From the Director
Library news and happenings.
A recently released national study, How Libraries Stack Up: 2010, details how public libraries are delivering millions of dollars in resources and support to meet community needs. A few interesting conclusions:
- Nearly 12,000 public libraries provide free wireless internet access, more than Starbucks, Barnes & Nobel or Borders. KPL provides free wifi at all locations.
- 10,800 public libraries offer meeting rooms; every day 225,000 people use them. We have meeting rooms available for public use.
- There were 1.4 billion library visits last year as compared to 1.3 billion movie attendance and 218 million U.S sporting event attendance. KPL counted 866,268 visitors last year.
- Every day, Americans borrow 2.1 million DVDs from libraries. Netflix has us beat there, but many libraries, including KPL do not charge for DVD use. What a bargain!
- U.S public libraries circulate as many materials each day as FedEx ships package worldwide.
- And finally, 2/3’s of Americans have a library card; for many young people, it is the first card in their wallet.
Statistics like these are fun, but they don’t tell the whole story, of course. Come visit soon – use our wifi, attend a program or event in our meeting rooms, check out a DVD or a book or just sit and relax with a popular magazine in our reading areas.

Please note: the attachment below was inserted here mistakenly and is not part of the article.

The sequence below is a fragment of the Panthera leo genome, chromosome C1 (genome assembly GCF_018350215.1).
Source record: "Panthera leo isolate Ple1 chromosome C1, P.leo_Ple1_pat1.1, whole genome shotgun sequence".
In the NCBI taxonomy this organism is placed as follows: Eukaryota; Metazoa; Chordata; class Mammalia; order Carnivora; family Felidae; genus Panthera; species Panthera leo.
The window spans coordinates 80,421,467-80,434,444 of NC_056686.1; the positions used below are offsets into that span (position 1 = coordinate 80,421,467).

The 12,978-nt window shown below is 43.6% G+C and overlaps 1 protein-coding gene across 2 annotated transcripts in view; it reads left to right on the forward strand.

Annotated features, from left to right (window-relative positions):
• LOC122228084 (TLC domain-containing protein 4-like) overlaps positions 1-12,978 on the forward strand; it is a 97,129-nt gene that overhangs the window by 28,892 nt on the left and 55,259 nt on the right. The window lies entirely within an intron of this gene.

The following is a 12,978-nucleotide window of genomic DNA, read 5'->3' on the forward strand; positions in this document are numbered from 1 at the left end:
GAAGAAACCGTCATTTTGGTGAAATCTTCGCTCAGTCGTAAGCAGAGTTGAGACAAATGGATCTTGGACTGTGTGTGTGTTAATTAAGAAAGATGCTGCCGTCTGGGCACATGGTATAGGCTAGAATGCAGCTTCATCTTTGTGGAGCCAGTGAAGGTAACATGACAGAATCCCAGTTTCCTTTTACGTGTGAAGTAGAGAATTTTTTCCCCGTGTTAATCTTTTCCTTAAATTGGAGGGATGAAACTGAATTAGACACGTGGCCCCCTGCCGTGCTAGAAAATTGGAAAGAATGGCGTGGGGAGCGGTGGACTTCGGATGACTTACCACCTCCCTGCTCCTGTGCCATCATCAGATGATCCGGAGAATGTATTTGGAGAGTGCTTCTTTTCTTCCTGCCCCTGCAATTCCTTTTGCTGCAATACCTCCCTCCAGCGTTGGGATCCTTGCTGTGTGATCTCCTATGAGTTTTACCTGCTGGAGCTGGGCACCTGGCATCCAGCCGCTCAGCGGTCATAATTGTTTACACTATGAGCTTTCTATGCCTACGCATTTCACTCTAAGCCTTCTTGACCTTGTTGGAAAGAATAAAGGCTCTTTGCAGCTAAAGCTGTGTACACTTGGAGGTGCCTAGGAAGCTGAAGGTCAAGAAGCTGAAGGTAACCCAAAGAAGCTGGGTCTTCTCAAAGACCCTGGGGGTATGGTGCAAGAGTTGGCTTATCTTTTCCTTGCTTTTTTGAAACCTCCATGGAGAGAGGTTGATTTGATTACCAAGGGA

How Libraries Stack Up: 2010
As the year ends, many organizations solicit donations for a wide range of good and worthy causes, some of them here in our community, some nationally or even internationally.
Kalamazoo Public Library does not conduct an annual fund raising campaign nor send solicitation requests but, of course, we always welcome and greatly appreciate gifts from grateful patrons.
The State of Michigan encourages donations to public libraries by offering a tax credit. If you itemize deductions, you can claim a 50% of your gift (up to $200 for an individual or $400 for a couple) to a Michigan public library as a credit on your state taxes. That means that giving $200 / $400 to KPL can save you $100 / $200 in state taxes... a good deal!
You may designate your donation for a specific collection, such as large print or children’s books; a location, such as your neighborhood branch; or a service, such as Ready to Read, Reading Together, or teen programming. The library directs undesignated gifts where they are most needed.
Thank you for thinking of the library as you consider year-end giving.
Support the Library
Several KPL staff members attended the last week’s annual state conference of the Michigan Library Association. Much of the conference was programs, many led by library staff sharing their experiences and successes with each other. Two KPL library staff presented programs: “Re-Imagining the Circulation Experience” about the redesign of the first floor circulation area at Central Library and “Not Everything Requires a PowerPoint!” with advice on instruction within the library setting. Both were well attended with good feedback from participants.